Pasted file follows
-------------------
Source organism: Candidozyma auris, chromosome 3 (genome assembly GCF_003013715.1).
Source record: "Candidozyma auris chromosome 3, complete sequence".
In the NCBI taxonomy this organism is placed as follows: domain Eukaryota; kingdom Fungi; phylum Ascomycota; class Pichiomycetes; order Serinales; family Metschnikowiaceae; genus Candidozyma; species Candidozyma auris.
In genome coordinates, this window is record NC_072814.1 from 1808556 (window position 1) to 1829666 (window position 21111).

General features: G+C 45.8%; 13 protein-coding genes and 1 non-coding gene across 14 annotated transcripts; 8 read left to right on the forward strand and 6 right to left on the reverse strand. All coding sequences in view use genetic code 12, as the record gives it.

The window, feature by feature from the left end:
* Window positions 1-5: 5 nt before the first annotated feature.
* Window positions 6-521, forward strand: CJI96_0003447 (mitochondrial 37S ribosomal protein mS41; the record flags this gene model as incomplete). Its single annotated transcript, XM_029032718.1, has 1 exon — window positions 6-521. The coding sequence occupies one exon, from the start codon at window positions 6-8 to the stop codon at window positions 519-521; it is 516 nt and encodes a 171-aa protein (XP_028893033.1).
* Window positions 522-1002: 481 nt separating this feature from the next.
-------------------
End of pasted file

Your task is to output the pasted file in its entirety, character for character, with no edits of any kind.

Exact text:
Source organism: Candidozyma auris, chromosome 3 (genome assembly GCF_003013715.1).
Source record: "Candidozyma auris chromosome 3, complete sequence".
In the NCBI taxonomy this organism is placed as follows: domain Eukaryota; kingdom Fungi; phylum Ascomycota; class Pichiomycetes; order Serinales; family Metschnikowiaceae; genus Candidozyma; species Candidozyma auris.
In genome coordinates, this window is record NC_072814.1 from 1808556 (window position 1) to 1829666 (window position 21111).

General features: G+C 45.8%; 13 protein-coding genes and 1 non-coding gene across 14 annotated transcripts; 8 read left to right on the forward strand and 6 right to left on the reverse strand. All coding sequences in view use genetic code 12, as the record gives it.

The window, feature by feature from the left end:
* Window positions 1-5: 5 nt before the first annotated feature.
* Window positions 6-521, forward strand: CJI96_0003447 (mitochondrial 37S ribosomal protein mS41; the record flags this gene model as incomplete). Its single annotated transcript, XM_029032718.1, has 1 exon — window positions 6-521. The coding sequence occupies one exon, from the start codon at window positions 6-8 to the stop codon at window positions 519-521; it is 516 nt and encodes a 171-aa protein (XP_028893033.1).
* Window positions 522-1002: 481 nt separating this feature from the next.